No one can avoid paying interest rates, as Professor Mark Joob noted. When someone borrows money from a bank, they must pay interest on the loan, but since taxes must be collected in order to pay the interest on the public debt, everyone who pays taxes and purchases goods and services also pays the initial borrower's interest rate. The cost of loans must be included in the pricing of all businesses and persons that provide products and services; in this way, the entire community helps to subsidize banks, even though some of this assistance is provided to depositors in the form of interest rates. Professor Mark Joob continues by stating that because the fiat/accounting money that banks produce is regarded as legal tender, the interest rate paid to them is a subsidy to them. Banks are subsidized by society, which explains why bankers earn such high salaries and why the financial industry is so vast. In terms of interest rates, impoverished individuals typically have more debt than savings, whereas wealthy people have more savings than debt. Interest rates are advantageous for accumulating wealth since they transfer money from the poor to the rich when they are paid. Commercial banks profit from investments and from the distinction in interest rates between loans and deposits. Since compound interest raises initial capital exponentially, when interest rate is consistently applied to the initial investment, additional interest is generated. Since this interest rate is not based on productivity, real money does not grow on its own. Only human labor can generate an interest rate that rises in value, but there is pressure for wages to fall while productivity rises. This occurs as a result of the requirement for labor to meet the demands of compound interest that has expanded exponentially.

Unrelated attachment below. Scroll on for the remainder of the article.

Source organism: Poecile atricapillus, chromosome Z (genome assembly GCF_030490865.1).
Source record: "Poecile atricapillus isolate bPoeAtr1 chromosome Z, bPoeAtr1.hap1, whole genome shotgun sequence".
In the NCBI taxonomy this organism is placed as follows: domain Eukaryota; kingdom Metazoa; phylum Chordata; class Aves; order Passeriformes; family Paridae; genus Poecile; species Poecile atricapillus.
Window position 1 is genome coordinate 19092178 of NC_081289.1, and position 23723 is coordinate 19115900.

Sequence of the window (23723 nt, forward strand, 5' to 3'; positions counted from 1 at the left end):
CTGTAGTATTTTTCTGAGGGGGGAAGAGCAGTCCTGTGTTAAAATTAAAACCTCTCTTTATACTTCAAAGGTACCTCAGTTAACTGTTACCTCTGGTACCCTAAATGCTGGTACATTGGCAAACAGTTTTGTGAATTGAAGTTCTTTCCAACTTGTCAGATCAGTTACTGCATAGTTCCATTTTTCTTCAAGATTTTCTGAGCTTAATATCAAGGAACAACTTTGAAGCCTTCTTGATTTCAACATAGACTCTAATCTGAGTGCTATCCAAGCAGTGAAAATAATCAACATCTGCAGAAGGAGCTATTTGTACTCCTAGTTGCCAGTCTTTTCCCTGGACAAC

In other words, banks lend virtual money and receive real money in return; the borrower must labor to obtain the real money. The banks should issue fresh money in the form of loans and credits since the amount lent exceeds the amount of real money. Growth occurs when the amount of money is increased (though even in this case, with the particular banking and monetary system, debt is also increased), but when they want to start a crisis, they stop making loans, which causes many people to go bankrupt and depression to set in because there isn't enough money to go around.
This is a """"smart technique"""" that the bankers came up with after realizing they could lend more money than they actually had because depositors wouldn't withdraw their funds all at once from the banks. Fractional reserve banking is what this is. The following is how Quickonomics defines fractional reserve banking: """"Fractional reserve banking is a banking system in which banks only hold a fraction of the money their customers deposit as reserves. This allows them to use the rest of it to make loans and thereby essentially create new money. Commercial banks now have the ability to directly influence the money supply. In fact, even though central banks are in charge of controlling money supply, most of the money in modern economies is created by commercial banks through fractional reserve banking"""".
Are savings protected?
In the case of Italian debt as in the case of Greek debt, we have heard from politicians (actually paid employees by the bankers) that they want to protect people's savings. However, are these savings protected in this monetary and banking system? The answer is a simple NO. As mentioned, the banks have low reserves in cash. This is the reason that they need their customers' trust. In case of a bankrun there would face liquidity problems and they would bankrupt. There are deposit guarantee schemes that reimburse, under EU rules, that protect depositors' savings by guaranteeing deposits of up to €100,000 but in case of chain reactions, commercial banks need to be saved by the governments and central banks act as lenders' of last resort.
The economic system as it is shaped by the power of banks is not viable and it does not serve human values such as freedom, justice and democracy. It is irrational and should be immediately changed if we want humanity to survive."""